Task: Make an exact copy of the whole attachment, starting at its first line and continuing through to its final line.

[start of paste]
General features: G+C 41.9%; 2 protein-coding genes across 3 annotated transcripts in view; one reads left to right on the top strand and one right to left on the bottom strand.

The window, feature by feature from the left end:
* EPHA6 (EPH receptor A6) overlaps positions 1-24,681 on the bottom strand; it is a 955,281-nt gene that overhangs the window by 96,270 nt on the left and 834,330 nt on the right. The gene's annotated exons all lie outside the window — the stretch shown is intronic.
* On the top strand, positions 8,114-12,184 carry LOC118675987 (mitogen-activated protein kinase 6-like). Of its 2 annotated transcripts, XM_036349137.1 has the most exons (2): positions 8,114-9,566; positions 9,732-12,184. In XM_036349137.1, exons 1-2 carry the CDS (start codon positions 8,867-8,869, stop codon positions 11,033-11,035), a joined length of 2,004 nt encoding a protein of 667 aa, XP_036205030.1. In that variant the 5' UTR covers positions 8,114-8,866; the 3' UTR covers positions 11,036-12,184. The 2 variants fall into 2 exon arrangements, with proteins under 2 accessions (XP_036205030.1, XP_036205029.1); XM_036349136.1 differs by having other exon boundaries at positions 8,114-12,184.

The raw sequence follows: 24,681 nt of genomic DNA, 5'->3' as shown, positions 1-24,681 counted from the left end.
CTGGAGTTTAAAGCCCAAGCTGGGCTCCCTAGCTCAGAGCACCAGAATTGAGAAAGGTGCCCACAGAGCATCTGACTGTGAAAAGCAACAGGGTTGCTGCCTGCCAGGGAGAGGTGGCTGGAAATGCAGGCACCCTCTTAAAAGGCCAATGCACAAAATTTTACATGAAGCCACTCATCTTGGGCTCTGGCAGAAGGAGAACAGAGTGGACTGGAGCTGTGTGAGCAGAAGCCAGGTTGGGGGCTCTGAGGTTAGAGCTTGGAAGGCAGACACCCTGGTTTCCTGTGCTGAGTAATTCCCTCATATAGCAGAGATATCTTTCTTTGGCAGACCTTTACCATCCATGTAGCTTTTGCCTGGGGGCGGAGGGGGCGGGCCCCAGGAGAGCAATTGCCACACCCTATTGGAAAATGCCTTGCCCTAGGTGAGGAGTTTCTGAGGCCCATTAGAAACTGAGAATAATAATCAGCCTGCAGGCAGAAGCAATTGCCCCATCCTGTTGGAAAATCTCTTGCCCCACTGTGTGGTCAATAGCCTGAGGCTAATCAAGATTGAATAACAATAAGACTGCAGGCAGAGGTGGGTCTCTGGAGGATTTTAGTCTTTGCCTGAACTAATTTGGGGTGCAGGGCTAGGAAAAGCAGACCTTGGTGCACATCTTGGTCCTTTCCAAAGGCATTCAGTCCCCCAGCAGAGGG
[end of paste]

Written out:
General features: G+C 41.9%; 2 protein-coding genes across 3 annotated transcripts in view; one reads left to right on the top strand and one right to left on the bottom strand.

The window, feature by feature from the left end:
* EPHA6 (EPH receptor A6) overlaps positions 1-24,681 on the bottom strand; it is a 955,281-nt gene that overhangs the window by 96,270 nt on the left and 834,330 nt on the right. The gene's annotated exons all lie outside the window — the stretch shown is intronic.
* On the top strand, positions 8,114-12,184 carry LOC118675987 (mitogen-activated protein kinase 6-like). Of its 2 annotated transcripts, XM_036349137.1 has the most exons (2): positions 8,114-9,566; positions 9,732-12,184. In XM_036349137.1, exons 1-2 carry the CDS (start codon positions 8,867-8,869, stop codon positions 11,033-11,035), a joined length of 2,004 nt encoding a protein of 667 aa, XP_036205030.1. In that variant the 5' UTR covers positions 8,114-8,866; the 3' UTR covers positions 11,036-12,184. The 2 variants fall into 2 exon arrangements, with proteins under 2 accessions (XP_036205030.1, XP_036205029.1); XM_036349136.1 differs by having other exon boundaries at positions 8,114-12,184.

The raw sequence follows: 24,681 nt of genomic DNA, 5'->3' as shown, positions 1-24,681 counted from the left end.
CTGGAGTTTAAAGCCCAAGCTGGGCTCCCTAGCTCAGAGCACCAGAATTGAGAAAGGTGCCCACAGAGCATCTGACTGTGAAAAGCAACAGGGTTGCTGCCTGCCAGGGAGAGGTGGCTGGAAATGCAGGCACCCTCTTAAAAGGCCAATGCACAAAATTTTACATGAAGCCACTCATCTTGGGCTCTGGCAGAAGGAGAACAGAGTGGACTGGAGCTGTGTGAGCAGAAGCCAGGTTGGGGGCTCTGAGGTTAGAGCTTGGAAGGCAGACACCCTGGTTTCCTGTGCTGAGTAATTCCCTCATATAGCAGAGATATCTTTCTTTGGCAGACCTTTACCATCCATGTAGCTTTTGCCTGGGGGCGGAGGGGGCGGGCCCCAGGAGAGCAATTGCCACACCCTATTGGAAAATGCCTTGCCCTAGGTGAGGAGTTTCTGAGGCCCATTAGAAACTGAGAATAATAATCAGCCTGCAGGCAGAAGCAATTGCCCCATCCTGTTGGAAAATCTCTTGCCCCACTGTGTGGTCAATAGCCTGAGGCTAATCAAGATTGAATAACAATAAGACTGCAGGCAGAGGTGGGTCTCTGGAGGATTTTAGTCTTTGCCTGAACTAATTTGGGGTGCAGGGCTAGGAAAAGCAGACCTTGGTGCACATCTTGGTCCTTTCCAAAGGCATTCAGTCCCCCAGCAGAGGG